After about 3 weeks the Raspberry Pi RFM22B has arrived. The boards have been soldered and tested. There is some setup needed to get the SPI interface working, this is all explained at the top of some example code I am attaching at the bottom of this post. I built a total of 3 of these boards, each with a differently tuned RFM22B board. These boards are being used on my Quad copter as a small lightweight spectrum analyzer. I have attached both the code that I am currently using to drive the modules as well as a .zip file which can be directly submitted to Oshpark for fabrication. If you manage to try it, let me know how it works for you. The code I have written at the moment only covers setting the frequency, IF filter and pre-amp and allows the programmer to request the current RSSI level. I have also attached a LED which is directly connected to the GPIO pins just to play with.
The 32-bit spectrum analyzer has been used for multiple tasks in its prototype form. However, it has been decided to slightly change the final design. This choice is motivated mainly by the application I am using for my Master’s degree. Therefore, this is the end of the development for the 32-bit analyzer and the birth of the raspberry-pi analyzer. The specification will be much the same as previously listed, however, the micro-controller will be replaced with the raspberry pi which will communicate directly to the RFM22B chip via its own SPI channels. The software will all be written in python and will have much the same functionality as my current 32bit spectrum analyzer design.
In the meantime, I will attach the MPLAB project file and python source code used to interface with the device below. The MPLAB project file clearly lists the pin allocations which eliminates the need for a schematic. Finally, see the board layout for the raspberry pi spectrum analyzer board ordered from OSHPark.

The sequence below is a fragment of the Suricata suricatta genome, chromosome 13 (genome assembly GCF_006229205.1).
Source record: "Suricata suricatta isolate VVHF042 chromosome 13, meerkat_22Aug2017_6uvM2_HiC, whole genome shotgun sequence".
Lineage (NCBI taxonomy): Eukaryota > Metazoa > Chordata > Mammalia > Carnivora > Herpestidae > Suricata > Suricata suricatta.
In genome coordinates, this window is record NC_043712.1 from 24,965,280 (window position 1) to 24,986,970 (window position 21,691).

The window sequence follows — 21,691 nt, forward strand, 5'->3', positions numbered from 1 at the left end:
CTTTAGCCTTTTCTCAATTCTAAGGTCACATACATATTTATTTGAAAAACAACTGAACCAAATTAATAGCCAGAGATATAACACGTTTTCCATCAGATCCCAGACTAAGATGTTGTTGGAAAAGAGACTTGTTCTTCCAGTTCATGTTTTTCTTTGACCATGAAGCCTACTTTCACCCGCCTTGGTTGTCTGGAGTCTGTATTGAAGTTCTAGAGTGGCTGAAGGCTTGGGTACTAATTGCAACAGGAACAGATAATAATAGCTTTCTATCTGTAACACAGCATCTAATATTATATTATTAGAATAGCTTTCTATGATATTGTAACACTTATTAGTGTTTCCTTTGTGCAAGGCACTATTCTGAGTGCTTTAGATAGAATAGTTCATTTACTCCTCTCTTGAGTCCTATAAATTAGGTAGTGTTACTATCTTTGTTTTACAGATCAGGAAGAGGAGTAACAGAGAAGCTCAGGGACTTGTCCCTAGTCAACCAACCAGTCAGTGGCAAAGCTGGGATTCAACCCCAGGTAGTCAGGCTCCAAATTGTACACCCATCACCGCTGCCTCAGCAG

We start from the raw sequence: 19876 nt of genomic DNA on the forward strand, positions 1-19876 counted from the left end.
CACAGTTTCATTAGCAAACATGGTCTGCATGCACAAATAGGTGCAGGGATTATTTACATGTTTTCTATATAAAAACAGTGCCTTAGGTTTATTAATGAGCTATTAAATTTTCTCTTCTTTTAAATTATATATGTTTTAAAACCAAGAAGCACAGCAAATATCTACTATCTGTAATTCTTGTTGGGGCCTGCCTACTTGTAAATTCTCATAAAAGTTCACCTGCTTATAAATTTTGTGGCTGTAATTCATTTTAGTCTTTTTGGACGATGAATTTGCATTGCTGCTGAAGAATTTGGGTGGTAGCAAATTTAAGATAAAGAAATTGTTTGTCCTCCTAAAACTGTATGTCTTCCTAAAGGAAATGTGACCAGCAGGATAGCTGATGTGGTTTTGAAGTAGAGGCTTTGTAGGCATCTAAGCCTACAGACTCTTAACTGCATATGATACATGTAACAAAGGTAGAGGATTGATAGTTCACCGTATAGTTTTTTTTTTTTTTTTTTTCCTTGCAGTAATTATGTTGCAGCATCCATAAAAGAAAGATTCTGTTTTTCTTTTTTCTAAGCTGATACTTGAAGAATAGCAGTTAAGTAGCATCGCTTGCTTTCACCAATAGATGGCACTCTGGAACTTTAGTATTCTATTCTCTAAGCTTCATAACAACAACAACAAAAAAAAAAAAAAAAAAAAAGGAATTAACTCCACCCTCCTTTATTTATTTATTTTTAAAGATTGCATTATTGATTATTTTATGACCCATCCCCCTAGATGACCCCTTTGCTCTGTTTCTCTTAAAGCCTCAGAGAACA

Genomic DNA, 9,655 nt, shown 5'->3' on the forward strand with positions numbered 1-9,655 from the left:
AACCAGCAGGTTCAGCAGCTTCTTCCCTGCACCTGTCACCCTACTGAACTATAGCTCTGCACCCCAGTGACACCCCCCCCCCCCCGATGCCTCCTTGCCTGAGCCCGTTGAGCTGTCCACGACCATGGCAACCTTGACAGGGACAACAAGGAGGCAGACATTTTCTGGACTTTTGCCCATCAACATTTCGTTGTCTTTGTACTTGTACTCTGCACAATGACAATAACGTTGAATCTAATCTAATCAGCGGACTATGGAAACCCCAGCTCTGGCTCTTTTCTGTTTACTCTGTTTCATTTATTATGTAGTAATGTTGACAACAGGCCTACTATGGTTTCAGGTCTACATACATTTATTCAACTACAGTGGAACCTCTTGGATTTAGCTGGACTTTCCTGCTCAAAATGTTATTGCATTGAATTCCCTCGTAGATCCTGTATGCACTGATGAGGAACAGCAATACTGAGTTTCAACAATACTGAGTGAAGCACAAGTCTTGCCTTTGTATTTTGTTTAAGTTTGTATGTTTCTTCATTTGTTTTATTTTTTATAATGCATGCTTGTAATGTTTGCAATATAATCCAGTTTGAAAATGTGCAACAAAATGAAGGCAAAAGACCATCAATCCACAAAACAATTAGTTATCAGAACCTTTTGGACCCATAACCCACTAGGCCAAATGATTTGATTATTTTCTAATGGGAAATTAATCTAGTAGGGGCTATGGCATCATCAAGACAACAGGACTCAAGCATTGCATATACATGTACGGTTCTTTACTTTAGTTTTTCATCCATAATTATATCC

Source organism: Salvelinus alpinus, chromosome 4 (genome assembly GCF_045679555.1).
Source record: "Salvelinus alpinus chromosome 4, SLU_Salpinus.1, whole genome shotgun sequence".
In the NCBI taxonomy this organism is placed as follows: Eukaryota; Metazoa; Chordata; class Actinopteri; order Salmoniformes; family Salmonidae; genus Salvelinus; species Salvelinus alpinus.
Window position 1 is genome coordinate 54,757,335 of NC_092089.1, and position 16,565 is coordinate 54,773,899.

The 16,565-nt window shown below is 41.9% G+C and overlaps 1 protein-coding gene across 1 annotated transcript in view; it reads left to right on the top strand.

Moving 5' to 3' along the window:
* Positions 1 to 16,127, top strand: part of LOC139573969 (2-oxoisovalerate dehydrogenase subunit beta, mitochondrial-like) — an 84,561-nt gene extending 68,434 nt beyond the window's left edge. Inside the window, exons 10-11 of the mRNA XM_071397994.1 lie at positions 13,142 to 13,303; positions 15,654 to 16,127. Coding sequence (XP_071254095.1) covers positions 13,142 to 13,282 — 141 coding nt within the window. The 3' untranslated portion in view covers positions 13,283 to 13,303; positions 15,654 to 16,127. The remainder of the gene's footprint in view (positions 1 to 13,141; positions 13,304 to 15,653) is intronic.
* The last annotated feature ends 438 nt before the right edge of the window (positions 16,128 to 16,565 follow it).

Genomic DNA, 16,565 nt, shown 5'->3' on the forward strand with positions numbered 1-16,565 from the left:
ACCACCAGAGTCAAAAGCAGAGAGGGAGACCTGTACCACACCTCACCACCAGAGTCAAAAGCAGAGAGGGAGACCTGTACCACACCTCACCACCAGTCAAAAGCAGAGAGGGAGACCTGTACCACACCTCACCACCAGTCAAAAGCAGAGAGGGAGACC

Note that this was not by far a final design of the code, there are still many small bug fixes and streamlining needed, for example, the communication protocol between the device and host still needed to be sent bytewise and not by character, however, feel free to use it for experimentation. Below is a photo of the 32 Bit spectrum analyzer measuring a sweep with a resistively loaded monopole antenna built by my colleague, Matthew Groch.
It is time to revisit the RS232 spectrum analyser. Below is an image of some prototyping on a breadboard followed by a soldered working version including an SMA connection. The problem with the previous spectrum analyser was mainly in the computation of the frequency set registers which involved large 9 digit values, a hard feat for an 8-bit microcontroller. This time around a 32-bit microcontroller, the PIC32MX220B032 will be used. This will allow for a maximum clock frequency of 50MHz leaving the radios internal frequency settling time as the only limiting factor to the spectrum analyzer sweep time. The proposed specification for this spectrum analyzer is as follows:
- Bandwidth 260MHz – 960MHz (Realistically about 150MHz according to the input filter of the RFM22B model used)
- 2ms per sample
- Sweep and Discrete measurement modes
- Calibration mode (Calibrates the device with the help of a sweeping signal generator)
- Wireless trace measurement (Two devices needed, one as a base station)
- SD card for onboard storage and buffering
- Connectivity – FTDI cable and rasberrypi GPIO connector header
- Form factor: 1 square inch
Here are some screenshots of the spectrum analyser graphical user interface. Please note that the levels shown have not yet been tested with proper equipment. Proper tests and calibration will be done in the next hardware iteration.
This project came from the idea that I needed a simple, light spectrum analyzer which could be easily interfaced to embedded applications. This design was a proof of concept which made use of an RFM22B radio module and a PIC16F690. A simple GUI was also constructed for initial testing purposes. Photos of the prototype can be seen below. Source code for the proof of concept can be found downloaded here:
The next post will contain some screen shots of the GUI in action.